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Achieving lasting conservation outcomes is not easy. In early 2008, the Conservation Strategy Fund, Resources for the Future, and the Gordon and Betty Moore Foundation convened experts to discuss the role of economic analysis as a conservation tool in developing countries.
Economic analysis presents a set of opportunities for conservationists. It can shed light on the interactions between nature and the conventional economy, quantify the pressures that lead to habitat loss, and depict nature’s economic contributions to communities, industry, agriculture, and our overall wellbeing. It is particularly suited to the monetary valuation of natural goods and services, the establishment of markets for environmental services, and the design of policies to encourage conservation.
But while many people see potential value in conservation-oriented economic analysis, there isn’t a consensus on which research, market, and policy approaches work best.
Ideas advanced at the workshop can be grouped under three broad themes:
Conservation economists should do more than monetary valuation. Valuation is a means to an end—namely, better decisionmaking—rather than an end in itself, and should be tied clearly to real-world conservation policy and management issues.
Deploying conservation economics in the field involves more than payment for ecosystem service (PES) schemes. PES is just one kind of policy intervention that has captured the attention of many conservation organizations, although economic analysis may recommend some other incentive-based instrument or a command-and-control or education-based intervention. Participants’ level of optimism for PES varied widely, but they agreed that the development of local expertise and capabilities is fundamental. Whatever policy or conservation project is attempted, it needs to be supported by locally generated research, received by local policymakers with a strong grasp of its economic rationale, and administered by professionals also familiar with economic principles.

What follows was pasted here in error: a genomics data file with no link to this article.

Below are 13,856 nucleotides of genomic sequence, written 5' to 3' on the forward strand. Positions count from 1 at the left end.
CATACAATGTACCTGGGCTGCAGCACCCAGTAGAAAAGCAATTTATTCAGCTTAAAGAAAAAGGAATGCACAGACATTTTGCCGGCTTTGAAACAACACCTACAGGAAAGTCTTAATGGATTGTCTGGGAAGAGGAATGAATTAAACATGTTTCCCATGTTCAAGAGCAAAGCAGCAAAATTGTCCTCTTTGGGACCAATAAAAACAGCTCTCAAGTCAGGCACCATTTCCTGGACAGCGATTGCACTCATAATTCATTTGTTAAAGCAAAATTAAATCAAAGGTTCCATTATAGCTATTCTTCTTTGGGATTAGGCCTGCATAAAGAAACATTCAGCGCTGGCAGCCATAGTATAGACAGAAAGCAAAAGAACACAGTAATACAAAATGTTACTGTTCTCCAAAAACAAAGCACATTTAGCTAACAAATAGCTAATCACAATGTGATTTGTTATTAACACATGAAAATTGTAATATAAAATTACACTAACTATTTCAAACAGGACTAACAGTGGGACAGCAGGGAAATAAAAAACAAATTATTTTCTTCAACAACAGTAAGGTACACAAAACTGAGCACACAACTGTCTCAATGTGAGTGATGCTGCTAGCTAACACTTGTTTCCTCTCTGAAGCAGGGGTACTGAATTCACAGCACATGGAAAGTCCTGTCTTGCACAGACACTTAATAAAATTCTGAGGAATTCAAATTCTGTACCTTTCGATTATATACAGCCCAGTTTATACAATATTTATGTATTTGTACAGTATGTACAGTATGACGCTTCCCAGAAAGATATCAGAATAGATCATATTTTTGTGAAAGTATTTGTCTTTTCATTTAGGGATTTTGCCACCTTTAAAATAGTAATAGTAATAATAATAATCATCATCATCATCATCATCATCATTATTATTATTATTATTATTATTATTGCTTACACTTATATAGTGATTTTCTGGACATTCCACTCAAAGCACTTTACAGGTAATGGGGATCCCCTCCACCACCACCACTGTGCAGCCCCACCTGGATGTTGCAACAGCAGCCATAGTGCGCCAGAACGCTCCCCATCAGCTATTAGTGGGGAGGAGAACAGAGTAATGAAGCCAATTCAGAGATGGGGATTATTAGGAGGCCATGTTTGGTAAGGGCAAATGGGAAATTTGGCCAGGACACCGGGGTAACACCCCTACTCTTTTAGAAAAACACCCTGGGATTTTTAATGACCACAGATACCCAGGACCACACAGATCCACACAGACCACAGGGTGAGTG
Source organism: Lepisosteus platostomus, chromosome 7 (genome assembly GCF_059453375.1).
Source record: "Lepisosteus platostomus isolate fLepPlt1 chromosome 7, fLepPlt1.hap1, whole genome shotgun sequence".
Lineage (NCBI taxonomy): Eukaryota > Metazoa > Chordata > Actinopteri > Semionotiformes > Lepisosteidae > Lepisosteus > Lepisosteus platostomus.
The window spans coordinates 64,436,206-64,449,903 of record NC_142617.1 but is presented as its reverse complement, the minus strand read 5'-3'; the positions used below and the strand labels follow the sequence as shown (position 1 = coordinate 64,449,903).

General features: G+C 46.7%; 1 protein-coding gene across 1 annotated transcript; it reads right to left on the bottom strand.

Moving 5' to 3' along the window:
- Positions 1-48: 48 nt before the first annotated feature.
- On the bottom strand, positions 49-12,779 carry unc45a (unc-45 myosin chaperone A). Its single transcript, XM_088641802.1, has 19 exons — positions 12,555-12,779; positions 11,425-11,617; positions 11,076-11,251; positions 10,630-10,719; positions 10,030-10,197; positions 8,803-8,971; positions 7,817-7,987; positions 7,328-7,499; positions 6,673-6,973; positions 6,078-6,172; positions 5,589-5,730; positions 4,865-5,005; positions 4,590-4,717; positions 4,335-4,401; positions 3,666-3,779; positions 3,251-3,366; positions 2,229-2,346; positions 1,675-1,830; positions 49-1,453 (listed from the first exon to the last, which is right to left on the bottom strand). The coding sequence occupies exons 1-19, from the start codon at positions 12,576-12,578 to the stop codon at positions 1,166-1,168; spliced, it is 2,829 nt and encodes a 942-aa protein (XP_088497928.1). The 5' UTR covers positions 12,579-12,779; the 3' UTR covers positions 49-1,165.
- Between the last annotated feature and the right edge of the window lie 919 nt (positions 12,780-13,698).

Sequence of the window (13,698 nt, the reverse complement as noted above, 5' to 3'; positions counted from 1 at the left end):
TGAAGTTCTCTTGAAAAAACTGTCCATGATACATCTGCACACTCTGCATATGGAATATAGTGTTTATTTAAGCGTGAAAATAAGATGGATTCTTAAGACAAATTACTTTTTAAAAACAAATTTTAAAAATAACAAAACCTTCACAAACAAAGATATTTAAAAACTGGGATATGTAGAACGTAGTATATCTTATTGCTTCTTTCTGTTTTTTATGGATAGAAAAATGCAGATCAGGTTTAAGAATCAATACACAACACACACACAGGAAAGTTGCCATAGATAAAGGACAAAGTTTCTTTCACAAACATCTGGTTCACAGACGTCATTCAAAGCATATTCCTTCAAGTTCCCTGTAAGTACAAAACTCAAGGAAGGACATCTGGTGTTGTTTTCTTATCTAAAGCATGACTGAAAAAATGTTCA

Conservation economics methods need improvement in a few key areas:
- More scientific evaluation is needed to determine which interventions actually further environmental and sustainable development goals. Systematic analysis rarely occurs because of its high cost, technical difficulty, and the lack of incentives for it within NGOs, foundations, or academia.
- Both economics and ecology will become more useful for conservation purposes when these two disciplines are combined. Good conservation economics requires a thorough understanding of ecological factors, forces, and changes.
- Lower discount rates for long-term environmental benefits should be proposed, which means that long-term conservation would be given more value in economic analyses
- Economists need to refrain from calculating incremental losses in economic value from degrading ecosystems that may be near the point of collapse.
- Economists need to account for possibly large shifts in future demand for environmental goods and services.
- More needs to be done to bring the difficult-to-measure values of pure public goods (like biodiversity) into decisionmaking.
The papers available here reflect the points of debate and commentary, as well as empirical analysis and methods, among conference participants.